YouTube does the same for the Shorts feed, but not their long-term content. Instead, ads show up either before or during the video, meaning they interrupt it. Sometimes viewers can skip them after a few seconds, but in many cases, they have to watch the ad through. With more watch time and longer videos, YouTube ads give creators more opportunities to make money, though it can be annoying for viewers when videos are constantly interrupted.
TikTok has built-in editing features like effects, filters, and stickers so creators can film and post videos fast. This is great for content that doesn’t need a lot of editing, but it isn’t enough if you want to be more precise or heavily edit a video. Third-party apps like Captions make it easier and faster to add personalized captions, follow templates, and integrate unique effects.
YouTube has a Creator Studio that allows for quick editing, but most creators use external editing software, especially for longer content. To make great YouTube videos, you might need to spend more time editing than you would with TikTok — especially if your content is more than a few minutes long.
Both TikTok and YouTube let you add royalty-free background music to your videos. However, if you want to use trending songs from popular artists, you're better off using TikTok. YouTube might hide or demonetize your video if it receives copyright claims, which are removal requests or warnings you'll see when using a song without the original artist's permission. A copyright claim could cause YouTube to give ad money to the artist instead of you and, in extreme cases, suspend your account.
Streaming content live is a great way to interact with your audience and build connections. TikTok allows users with 1,000 or more followers to go live. YouTubers, on the other hand, need at least 50 subscribers.
Is TikTok Better Than YouTube for Making Money?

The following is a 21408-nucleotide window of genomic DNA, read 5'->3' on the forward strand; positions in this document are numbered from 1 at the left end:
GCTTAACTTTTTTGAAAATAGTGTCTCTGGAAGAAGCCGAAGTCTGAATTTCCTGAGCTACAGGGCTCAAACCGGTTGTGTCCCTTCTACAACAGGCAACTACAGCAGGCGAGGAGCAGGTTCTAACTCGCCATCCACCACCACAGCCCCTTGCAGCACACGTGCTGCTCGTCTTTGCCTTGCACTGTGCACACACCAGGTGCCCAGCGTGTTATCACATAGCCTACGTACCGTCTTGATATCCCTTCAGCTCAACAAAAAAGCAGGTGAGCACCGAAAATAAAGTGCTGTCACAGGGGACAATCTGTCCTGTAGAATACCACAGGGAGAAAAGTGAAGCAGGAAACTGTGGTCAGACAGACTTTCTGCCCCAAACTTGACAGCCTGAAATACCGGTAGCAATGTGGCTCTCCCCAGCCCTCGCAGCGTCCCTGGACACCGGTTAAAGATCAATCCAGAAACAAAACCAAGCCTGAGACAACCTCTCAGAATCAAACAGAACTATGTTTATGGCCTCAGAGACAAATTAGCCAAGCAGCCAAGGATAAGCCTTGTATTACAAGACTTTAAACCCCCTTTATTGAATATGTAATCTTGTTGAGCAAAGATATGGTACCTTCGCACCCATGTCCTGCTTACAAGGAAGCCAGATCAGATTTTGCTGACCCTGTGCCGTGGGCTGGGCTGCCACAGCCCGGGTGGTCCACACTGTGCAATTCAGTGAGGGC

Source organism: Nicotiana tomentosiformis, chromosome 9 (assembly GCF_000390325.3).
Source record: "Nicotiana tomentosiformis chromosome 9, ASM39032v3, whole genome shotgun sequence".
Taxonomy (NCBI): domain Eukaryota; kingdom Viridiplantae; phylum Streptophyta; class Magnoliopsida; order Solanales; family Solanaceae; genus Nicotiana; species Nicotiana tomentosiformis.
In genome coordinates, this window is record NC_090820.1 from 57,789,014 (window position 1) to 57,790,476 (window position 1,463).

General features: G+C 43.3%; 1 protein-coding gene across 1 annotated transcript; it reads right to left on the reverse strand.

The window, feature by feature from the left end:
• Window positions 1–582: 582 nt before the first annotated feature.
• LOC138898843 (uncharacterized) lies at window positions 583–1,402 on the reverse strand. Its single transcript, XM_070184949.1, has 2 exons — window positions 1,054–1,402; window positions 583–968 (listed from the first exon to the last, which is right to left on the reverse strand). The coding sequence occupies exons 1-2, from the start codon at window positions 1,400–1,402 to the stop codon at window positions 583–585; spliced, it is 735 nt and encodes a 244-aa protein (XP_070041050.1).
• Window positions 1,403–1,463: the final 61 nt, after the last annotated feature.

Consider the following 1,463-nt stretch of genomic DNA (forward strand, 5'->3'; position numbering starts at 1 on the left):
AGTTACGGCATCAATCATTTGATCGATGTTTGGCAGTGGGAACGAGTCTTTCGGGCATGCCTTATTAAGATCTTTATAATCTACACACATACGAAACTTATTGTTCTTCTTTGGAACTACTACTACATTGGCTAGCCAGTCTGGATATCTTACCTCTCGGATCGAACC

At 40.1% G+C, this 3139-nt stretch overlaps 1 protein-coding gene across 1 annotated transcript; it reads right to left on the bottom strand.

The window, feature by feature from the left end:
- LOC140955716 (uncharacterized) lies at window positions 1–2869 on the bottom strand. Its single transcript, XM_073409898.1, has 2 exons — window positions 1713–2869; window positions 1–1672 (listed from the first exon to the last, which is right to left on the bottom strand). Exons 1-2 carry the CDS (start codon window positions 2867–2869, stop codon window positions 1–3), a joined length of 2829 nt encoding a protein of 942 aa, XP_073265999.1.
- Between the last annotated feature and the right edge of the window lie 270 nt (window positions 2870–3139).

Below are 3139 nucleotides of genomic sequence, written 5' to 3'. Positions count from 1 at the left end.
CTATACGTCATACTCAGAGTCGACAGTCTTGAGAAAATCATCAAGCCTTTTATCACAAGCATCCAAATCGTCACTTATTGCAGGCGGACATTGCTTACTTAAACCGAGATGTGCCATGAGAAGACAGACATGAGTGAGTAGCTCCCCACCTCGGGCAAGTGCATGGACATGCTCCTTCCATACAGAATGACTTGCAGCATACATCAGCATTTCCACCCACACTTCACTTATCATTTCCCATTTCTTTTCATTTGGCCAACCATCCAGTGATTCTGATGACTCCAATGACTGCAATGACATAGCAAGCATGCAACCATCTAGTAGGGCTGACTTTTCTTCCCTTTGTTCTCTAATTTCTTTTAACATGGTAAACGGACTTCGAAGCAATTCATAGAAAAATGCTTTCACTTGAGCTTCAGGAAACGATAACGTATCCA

You might have noticed we didn’t include monetization in the list above. That’s because it’s a complicated process for any platform. Both allow you to generate income from your content, although the exact requirements and processes differ.
On YouTube, you'll need to sign up for the YouTube Partner Program (YPP). You must have at least 1,000 subscribers and 4,000 public watch hours — the total number of hours people have watched your videos — in the last 12 months to be eligible. The videos don't have to be uploaded within the last 12 months, but the view count from that period must be at least 4,000 hours. Once you’re accepted into the Partner Program, you can earn money through channel membership, the ads on your video, and YouTube Premium revenue sharing.
TikTok launched its Creator Fund in 2020, which lets you earn ad money directly from the platform depending on video reach and performance. However, the program had a three-year period with a limited $1 billion budget to pay creators. As of December 16, 2023, the Creator Fund is no longer valid for TikTokers in the US, UK, Germany, and France.
TikTok’s Creativity Program is replacing the Creator Fund. It's invitation-only, and you'll need to create videos longer than a minute to qualify. The other eligibility requirements are the same as the Creator Fund's, though you have to be based in the US.
Another way to make money on TikTok and YouTube is with brand deals. If you have enough active followers, brands might pay you to promote their products. It’s a great option for both platforms, though the longer your videos are, the more opportunities you’ll have to use that space for sponsors. You’ll probably get paid more for a two-minute segment in a 10-minute YouTube video than for a 10-second TikTok, even if you dedicated the whole TikTok to the ad — but it depends on your content, follower count, and the brand.
TikTok or YouTube: Which One Should You Use?
The answer to this question is totally subjective. It depends on what content you want to make and who you want to watch it.
If you want to reach a younger demographic and are more comfortable following trends and creating bite-sized content, TikTok is the platform for you. However, YouTube is the way to go if you're looking for a more diverse audience or want the opportunity to make in-depth videos.
Nothing’s stopping you from posting on both. You can repost TikTok content on YouTube Shorts and vice versa, giving you more opportunities to reach new viewers. You can also cut longer YouTube videos to create short-form content for TikTok and YouTube shorts. Captions’ AI Shorts tool does this work for you, extracting your most important clips to create high-quality short-form content in just a few clicks to save you hours spent editing them down.
Upgrade Your Content on Any Platform
Posting videos on multiple platforms can be a lot to handle, but editing the content doesn’t have to be. Use the Captions app — a powerful, AI-driven tool that’s feature-packed with everything from AI Shorts to easy video trimming. Regardless of where you plan to post your content, Captions will take your videos to the next level 10x faster. Try it today.